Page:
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Author Topic: 2012-05-14 EtsyLabs/KennethBromberg - Bitcoin is NOT a Currency (video)  (Read 1959 times)
sunnankar
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May 31, 2012, 03:09:06 AM
 #21

I would see this area as something they would come after Bitcoin and other alternatives with force. ... You have to realize what direction the wind is blowing and that direction is more tracking and control.  This is in exact contradiction of this policy.   


Dalkore 

Dalkore, I am not sure I agree with your underlying premise which is that the use of force can be applied profitably against Bitcoin and alternatives. What we are seeing is a 'blow-off top' in a 500 year old cycle as the tectonic plates under all the current institutions are shifting. The return on investment of violence is changing and with it everything else.

From an old article:

During the Industrial Age the return on investment from engaging in violence was extremely high. For example, a factory, mine, railroad or skyscraper required tremendous amounts of capital for their construction and the barrier to exit was extremely high. This allowed governments or labor to organize and extort the holders of capital through strikes, collective bargaining agreements and other coercisive tactics.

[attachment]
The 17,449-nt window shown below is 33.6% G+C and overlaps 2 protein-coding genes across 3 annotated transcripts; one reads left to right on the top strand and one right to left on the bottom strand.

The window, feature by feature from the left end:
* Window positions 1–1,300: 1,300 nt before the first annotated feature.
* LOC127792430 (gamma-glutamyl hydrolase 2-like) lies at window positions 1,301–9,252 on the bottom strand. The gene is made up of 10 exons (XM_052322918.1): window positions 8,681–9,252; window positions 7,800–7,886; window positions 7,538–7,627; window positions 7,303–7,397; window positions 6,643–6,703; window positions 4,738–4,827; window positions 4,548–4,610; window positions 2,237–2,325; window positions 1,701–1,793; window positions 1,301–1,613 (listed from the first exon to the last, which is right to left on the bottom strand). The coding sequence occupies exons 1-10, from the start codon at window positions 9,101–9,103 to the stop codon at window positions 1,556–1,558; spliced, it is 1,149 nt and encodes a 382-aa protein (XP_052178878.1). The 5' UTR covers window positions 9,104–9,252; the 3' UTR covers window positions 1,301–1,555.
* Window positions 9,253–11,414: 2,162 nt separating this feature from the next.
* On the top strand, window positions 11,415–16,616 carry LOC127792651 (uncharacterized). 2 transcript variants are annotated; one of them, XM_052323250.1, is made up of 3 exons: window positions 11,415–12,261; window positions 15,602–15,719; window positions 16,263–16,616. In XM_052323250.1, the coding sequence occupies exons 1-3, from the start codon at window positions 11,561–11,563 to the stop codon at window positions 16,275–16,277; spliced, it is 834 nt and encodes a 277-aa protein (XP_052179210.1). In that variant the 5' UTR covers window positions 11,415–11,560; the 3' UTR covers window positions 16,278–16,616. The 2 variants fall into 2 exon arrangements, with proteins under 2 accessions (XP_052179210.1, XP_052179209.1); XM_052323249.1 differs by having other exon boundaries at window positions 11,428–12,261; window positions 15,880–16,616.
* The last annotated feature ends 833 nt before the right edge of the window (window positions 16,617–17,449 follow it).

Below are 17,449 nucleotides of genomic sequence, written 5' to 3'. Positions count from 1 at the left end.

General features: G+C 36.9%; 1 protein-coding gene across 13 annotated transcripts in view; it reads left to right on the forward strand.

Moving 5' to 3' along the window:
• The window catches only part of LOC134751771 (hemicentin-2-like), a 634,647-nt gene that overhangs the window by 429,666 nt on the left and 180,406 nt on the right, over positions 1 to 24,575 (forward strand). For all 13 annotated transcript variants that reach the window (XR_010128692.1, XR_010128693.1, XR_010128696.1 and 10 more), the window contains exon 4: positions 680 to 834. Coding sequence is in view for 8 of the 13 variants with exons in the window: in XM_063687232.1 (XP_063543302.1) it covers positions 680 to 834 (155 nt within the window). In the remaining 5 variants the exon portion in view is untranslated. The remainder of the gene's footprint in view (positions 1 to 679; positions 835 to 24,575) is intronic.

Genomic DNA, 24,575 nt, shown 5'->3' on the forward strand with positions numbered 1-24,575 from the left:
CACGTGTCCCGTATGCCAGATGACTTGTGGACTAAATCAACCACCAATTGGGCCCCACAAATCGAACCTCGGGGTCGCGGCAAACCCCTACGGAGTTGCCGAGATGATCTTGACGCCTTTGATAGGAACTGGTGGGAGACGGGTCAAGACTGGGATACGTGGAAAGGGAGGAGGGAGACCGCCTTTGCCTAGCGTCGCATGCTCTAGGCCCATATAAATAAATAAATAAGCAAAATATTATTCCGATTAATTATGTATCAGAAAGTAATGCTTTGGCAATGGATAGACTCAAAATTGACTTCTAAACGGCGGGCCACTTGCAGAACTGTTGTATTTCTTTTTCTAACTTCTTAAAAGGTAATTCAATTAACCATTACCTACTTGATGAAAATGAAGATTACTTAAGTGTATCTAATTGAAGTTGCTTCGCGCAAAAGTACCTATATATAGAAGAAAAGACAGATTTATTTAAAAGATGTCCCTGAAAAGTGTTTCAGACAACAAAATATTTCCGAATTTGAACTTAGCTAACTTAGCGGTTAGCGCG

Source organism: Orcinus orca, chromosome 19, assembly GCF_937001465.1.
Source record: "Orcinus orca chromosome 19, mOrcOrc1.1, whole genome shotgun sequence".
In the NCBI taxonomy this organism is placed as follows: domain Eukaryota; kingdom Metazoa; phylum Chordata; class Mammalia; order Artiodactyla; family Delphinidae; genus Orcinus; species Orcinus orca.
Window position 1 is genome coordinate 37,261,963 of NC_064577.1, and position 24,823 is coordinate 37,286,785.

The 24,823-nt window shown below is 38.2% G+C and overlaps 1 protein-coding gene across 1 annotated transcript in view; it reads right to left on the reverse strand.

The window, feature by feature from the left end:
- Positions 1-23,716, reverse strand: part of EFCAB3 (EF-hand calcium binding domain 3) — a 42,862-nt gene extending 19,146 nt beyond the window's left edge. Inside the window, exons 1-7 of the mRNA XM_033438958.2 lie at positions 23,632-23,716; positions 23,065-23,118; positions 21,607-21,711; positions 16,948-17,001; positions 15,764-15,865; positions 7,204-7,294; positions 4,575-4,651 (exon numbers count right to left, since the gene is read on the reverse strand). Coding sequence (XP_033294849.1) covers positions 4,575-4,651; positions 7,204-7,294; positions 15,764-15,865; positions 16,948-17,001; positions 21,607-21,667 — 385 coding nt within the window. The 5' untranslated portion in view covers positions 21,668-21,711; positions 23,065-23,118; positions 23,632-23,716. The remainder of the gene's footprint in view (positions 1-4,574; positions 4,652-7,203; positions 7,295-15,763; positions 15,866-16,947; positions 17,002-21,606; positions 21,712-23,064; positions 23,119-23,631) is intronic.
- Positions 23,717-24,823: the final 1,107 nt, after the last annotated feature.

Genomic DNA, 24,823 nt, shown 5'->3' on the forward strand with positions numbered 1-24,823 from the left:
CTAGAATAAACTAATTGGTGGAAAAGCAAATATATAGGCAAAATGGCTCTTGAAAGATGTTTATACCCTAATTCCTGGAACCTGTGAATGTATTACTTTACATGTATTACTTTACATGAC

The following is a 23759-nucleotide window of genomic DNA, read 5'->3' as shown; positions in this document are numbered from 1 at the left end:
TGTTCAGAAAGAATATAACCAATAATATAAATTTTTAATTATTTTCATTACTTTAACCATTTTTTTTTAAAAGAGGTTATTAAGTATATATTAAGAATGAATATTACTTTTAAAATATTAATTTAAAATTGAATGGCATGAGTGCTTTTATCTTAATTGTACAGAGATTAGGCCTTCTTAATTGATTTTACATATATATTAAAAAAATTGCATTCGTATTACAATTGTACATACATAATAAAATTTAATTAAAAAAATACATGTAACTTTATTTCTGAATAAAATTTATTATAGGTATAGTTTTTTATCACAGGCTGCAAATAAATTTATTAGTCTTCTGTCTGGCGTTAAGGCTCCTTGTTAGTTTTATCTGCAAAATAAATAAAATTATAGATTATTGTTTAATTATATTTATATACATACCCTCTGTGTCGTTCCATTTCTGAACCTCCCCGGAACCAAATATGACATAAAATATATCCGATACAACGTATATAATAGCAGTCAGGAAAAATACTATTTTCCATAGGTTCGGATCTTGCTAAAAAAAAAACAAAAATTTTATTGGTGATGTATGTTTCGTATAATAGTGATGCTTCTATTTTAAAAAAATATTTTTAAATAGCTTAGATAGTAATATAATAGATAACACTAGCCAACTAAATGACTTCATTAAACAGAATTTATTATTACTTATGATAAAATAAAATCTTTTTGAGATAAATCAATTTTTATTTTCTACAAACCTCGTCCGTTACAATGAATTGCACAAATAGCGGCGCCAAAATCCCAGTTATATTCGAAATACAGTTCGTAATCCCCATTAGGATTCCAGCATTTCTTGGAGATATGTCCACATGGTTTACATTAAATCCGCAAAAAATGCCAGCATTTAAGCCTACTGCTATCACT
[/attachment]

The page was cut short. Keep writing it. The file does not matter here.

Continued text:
Additionally, the barrier to exit geographically was likewise extremely high. How easy is it to move a mine, factory or skyscraper? This allowed governments or labor, which derive jurisdiction based on geography, to extort holders of capital through regulations, taxes and other legal tender laws. After all, politics is force and force is violence.

But in the Information Age the return on investment from engaging in violence is falling tremendously and in most cases going negative. While some economists would attribute the decline in violent crime to the legalization of abortion, implying that low-income crime destined babies are the majority being aborted, instead I would attribute it to the fact that engaging in violent crime profitably is getting increasingly difficult.

One reason is the cost of protection in the Information Age is so much lower. For example, if someone were to rob you how much valuable stuff will they get and what is the probability that they will be caught? Even nefarious criminals, whether strutting around in costumes or not, perform mental calculations of value to determine whether their behavior will be profitable. One example for why robberies have declined is like that so much less cash is carried while credit or debit cards can be quickly canceled leading to lower expected returns from the behavior.

Another example that illustrates the extreme disparities between protection costs and violence returns is a pure Information Age technology: encryption. TrueCrypt is free and it takes about 10 or 20 seconds to mount and close a volume which then protects your information against snoops, identity thieves or other nefarious individuals. TrueCrypt and Dropbox make a particularly potent duo. What are the costs to access the information against the will of the encryptor?